Economists now say it is increasingly likely that virus-related financial fallout will spill over into the second quarter, cutting into GDP growth and potentially even dragging the American economy into recession — although most are still hopeful that a worst-case-scenario can be avoided.

The biggest unknown is still how, and how severely, the novel coronavirus, dubbed COVID-19, will spread in the U.S.

“The stock market is anticipating the fact that Q2 will be quite a bit lower than Q1,” said Chris Zaccarelli, chief investment officer for Independent Advisor Alliance. “It’s just the expectation that we get a big outbreak in the U.S., which is not unlikely at this point.”

“What we don’t know yet is just how panicky people will become as the number of cases in the U.S. rises,” said Jamie Cox, managing partner at Harris Financial Group. “I do think the effects on the economy are going to be sharp for a very short period of time,” he said.

“I would say for the short run, that consumption is still going to be strong but travel and tourism is going to be a drag on GDP for sure. Inventories are going to drop. I think the first set of data that we’ll receive for this period of time will show steep drops,” Cox said. If Chinese factory activity recovers by mid-April, he predicted, longer-term economic damage could be mitigated.

In the meantime, though, analysts said last week’s market turmoil reflects looming anxiety for the next quarter as well as the current one. “It’s no longer just a Q1 event,” said Mark Zandi, chief economist at Moody’s Analytics. “The first half of the year will be a washout. Hopefully, we’ll get a lot of it back in the second half of the year,” he said.

As recently as a couple of weeks ago, the White House economic report predicted 3.1 percent GDP growth for 2020. Hitting those targets now will be all but impossible, economists say.

“I think 3 percent growth for 2020 is not going to be possible this year,” Zaccarelli said. “I think for 2020 as a whole, we could have expected a low 2 percent GDP growth prior to the coronavirus. That has to be revised lower,” he said.

“I think it’s going to chop off 1 percent of GDP growth in the first quarter, and we’ll probably have a quarter where it’s relatively flat,” Cox said.

Zandi said contraction in manufacturing and muted wage growth indicate fault lines beneath strong unemployment and consumer spending data. “The economy came into this very vulnerable,” he said. “This characterization of the U.S. economy as strong was not correct. The trade war did a lot of damage.”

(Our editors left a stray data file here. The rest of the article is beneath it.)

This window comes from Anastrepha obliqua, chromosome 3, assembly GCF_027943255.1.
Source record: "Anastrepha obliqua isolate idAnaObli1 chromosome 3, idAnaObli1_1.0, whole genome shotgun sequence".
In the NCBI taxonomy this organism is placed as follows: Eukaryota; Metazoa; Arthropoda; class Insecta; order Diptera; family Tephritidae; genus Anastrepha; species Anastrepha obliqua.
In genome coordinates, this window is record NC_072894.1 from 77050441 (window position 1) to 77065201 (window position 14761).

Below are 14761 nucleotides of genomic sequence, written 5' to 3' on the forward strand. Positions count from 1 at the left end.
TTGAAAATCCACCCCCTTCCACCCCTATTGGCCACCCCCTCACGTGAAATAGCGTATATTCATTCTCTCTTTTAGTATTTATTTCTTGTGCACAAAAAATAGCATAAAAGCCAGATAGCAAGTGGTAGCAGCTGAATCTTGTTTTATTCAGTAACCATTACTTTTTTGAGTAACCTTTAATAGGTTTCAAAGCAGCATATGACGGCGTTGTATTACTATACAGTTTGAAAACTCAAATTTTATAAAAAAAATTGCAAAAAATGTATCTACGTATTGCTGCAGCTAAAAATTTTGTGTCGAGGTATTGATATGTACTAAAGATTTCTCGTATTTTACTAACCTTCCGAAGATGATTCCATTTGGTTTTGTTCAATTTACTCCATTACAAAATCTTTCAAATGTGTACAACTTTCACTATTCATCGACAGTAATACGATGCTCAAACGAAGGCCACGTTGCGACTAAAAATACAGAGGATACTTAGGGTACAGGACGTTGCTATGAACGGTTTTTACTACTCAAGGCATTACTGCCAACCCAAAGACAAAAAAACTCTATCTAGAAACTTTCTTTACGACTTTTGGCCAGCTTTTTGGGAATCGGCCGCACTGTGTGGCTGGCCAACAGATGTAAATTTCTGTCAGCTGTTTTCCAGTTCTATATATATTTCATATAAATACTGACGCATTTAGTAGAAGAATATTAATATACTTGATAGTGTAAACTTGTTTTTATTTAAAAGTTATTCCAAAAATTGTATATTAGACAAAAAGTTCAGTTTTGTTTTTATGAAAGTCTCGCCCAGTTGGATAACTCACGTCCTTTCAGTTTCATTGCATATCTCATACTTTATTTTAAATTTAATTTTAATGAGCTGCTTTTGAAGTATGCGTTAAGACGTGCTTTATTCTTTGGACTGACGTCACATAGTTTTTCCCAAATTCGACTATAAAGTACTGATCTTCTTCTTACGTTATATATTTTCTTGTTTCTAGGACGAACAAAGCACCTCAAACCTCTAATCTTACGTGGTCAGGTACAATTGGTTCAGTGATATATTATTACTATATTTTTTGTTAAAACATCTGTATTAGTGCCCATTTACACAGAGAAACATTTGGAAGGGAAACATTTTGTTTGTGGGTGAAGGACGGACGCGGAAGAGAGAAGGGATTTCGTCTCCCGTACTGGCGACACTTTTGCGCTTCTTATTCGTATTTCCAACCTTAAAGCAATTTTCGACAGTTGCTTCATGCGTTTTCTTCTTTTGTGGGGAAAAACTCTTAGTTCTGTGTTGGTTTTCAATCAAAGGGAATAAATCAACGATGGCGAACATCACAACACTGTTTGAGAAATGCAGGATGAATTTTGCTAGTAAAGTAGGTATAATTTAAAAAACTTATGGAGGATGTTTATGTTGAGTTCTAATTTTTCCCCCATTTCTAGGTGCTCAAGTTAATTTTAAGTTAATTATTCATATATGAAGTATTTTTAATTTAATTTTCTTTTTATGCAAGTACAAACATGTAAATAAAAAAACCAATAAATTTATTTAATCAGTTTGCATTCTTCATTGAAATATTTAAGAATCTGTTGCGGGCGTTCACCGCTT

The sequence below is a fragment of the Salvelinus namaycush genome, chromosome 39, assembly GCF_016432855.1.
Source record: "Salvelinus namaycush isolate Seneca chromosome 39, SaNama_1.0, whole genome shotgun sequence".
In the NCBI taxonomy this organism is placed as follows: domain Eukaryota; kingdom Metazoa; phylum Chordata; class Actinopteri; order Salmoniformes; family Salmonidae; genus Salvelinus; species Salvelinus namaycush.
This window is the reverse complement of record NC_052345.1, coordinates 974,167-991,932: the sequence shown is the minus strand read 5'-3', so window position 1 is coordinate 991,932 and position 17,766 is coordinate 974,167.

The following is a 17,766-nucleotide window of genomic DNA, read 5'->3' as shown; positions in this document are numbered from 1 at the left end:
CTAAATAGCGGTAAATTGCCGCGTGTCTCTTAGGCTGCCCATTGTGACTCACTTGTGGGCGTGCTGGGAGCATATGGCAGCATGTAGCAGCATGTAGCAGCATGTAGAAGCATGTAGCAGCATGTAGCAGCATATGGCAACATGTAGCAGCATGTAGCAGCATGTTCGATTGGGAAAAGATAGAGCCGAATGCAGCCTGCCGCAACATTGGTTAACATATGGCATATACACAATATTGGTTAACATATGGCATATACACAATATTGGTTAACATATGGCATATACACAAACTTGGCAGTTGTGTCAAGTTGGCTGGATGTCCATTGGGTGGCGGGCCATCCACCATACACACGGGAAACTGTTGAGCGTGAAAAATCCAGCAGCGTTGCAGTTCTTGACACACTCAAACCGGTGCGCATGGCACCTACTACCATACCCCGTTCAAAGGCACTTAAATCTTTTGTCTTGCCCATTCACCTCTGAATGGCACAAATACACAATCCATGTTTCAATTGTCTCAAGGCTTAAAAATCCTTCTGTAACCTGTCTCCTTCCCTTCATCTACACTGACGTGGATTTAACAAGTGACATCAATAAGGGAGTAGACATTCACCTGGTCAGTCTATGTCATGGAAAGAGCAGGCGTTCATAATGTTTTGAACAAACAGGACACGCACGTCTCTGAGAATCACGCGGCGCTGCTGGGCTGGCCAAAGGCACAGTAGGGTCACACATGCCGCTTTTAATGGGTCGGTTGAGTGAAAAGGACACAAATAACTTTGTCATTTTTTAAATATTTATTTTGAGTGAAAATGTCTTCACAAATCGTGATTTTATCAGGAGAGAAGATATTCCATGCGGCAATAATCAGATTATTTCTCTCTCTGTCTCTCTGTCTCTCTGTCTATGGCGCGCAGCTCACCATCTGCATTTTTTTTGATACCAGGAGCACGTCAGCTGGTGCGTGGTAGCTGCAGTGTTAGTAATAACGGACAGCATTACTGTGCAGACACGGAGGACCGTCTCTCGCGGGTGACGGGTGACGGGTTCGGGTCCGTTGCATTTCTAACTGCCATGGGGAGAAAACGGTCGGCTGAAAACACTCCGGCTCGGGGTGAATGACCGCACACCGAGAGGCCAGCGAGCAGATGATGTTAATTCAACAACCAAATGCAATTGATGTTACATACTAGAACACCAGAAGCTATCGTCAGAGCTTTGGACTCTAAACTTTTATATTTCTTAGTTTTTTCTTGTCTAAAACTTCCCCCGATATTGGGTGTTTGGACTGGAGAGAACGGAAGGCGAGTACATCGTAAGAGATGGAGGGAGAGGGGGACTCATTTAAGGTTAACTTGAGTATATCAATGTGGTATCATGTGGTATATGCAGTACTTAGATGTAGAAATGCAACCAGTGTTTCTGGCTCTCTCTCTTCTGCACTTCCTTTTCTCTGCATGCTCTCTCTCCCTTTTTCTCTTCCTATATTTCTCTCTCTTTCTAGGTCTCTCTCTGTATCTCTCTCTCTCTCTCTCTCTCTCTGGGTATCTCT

“This characterization of the U.S. economy as strong was not correct. The trade war did a lot of damage.”

Zandi said investors can look for a rebound driven by a combination of pent-up demand and intervention by policymakers in the U.S. as well as globally. Central banks around the world have pledged to use the tools at their disposal to mitigate the economic impact, but slowing global growth had already diminished their effectiveness even prior to the spread of the disease.

Policy tools around fiscal stimulus are more varied and would likely provide a more effective response, but enacting them in a bitterly divided Washington, D.C. will be a challenge, Zaccarelli said.

“What would be most beneficial for the economy would be for Congress and the executive branch to enact some kind of fiscal stimulus program. That’s a very difficult thing to get done,” he said. “Clearly, with the partisan discord, it’s very difficult for people to reach across the aisle to do anything.”

Market observers said there is an outside chance that cascading impacts on supply chains, jobs and consumption could tip the U.S. into a recession later this year.

“Our base case is not negative GDP growth, but that’s a possibility,” Zaccarelli said, adding that the second quarter is likely to bear the brunt of the virus impact. “You have to expect a sub-one percent number for Q2 under probably most scenarios,” he said.

“This is a particularly pernicious economic shock because it’s hitting the supply side as well as the demand side,” Zandi said. “That’s why Q2 now looks increasingly iffy as well.”

“The odds of recession now are about even. If the Centers for Disease Control and Prevention is right and this becomes a meaningful pandemic and shows up here to the point that we’re closing schools, it’s going to be pretty tough to avoid a recession,” Zandi said.

Source Article